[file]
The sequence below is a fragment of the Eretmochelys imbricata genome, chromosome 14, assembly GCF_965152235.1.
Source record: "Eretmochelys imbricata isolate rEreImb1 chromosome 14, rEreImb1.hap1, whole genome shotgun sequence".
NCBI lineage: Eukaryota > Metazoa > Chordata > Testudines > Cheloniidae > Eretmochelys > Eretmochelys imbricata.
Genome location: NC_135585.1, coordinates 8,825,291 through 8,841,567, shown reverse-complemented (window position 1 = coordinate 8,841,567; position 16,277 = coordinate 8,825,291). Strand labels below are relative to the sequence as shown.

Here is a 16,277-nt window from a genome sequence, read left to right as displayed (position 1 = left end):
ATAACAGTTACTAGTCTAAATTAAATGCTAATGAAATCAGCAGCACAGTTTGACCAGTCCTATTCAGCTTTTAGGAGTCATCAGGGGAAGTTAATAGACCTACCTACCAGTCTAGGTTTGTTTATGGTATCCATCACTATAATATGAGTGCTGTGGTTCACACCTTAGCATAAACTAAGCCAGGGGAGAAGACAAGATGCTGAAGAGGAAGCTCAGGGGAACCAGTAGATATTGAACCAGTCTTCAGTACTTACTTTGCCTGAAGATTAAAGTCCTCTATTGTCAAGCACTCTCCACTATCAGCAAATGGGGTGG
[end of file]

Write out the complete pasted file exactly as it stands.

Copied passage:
The sequence below is a fragment of the Eretmochelys imbricata genome, chromosome 14, assembly GCF_965152235.1.
Source record: "Eretmochelys imbricata isolate rEreImb1 chromosome 14, rEreImb1.hap1, whole genome shotgun sequence".
NCBI lineage: Eukaryota > Metazoa > Chordata > Testudines > Cheloniidae > Eretmochelys > Eretmochelys imbricata.
Genome location: NC_135585.1, coordinates 8,825,291 through 8,841,567, shown reverse-complemented (window position 1 = coordinate 8,841,567; position 16,277 = coordinate 8,825,291). Strand labels below are relative to the sequence as shown.

Here is a 16,277-nt window from a genome sequence, read left to right as displayed (position 1 = left end):
ATAACAGTTACTAGTCTAAATTAAATGCTAATGAAATCAGCAGCACAGTTTGACCAGTCCTATTCAGCTTTTAGGAGTCATCAGGGGAAGTTAATAGACCTACCTACCAGTCTAGGTTTGTTTATGGTATCCATCACTATAATATGAGTGCTGTGGTTCACACCTTAGCATAAACTAAGCCAGGGGAGAAGACAAGATGCTGAAGAGGAAGCTCAGGGGAACCAGTAGATATTGAACCAGTCTTCAGTACTTACTTTGCCTGAAGATTAAAGTCCTCTATTGTCAAGCACTCTCCACTATCAGCAAATGGGGTGG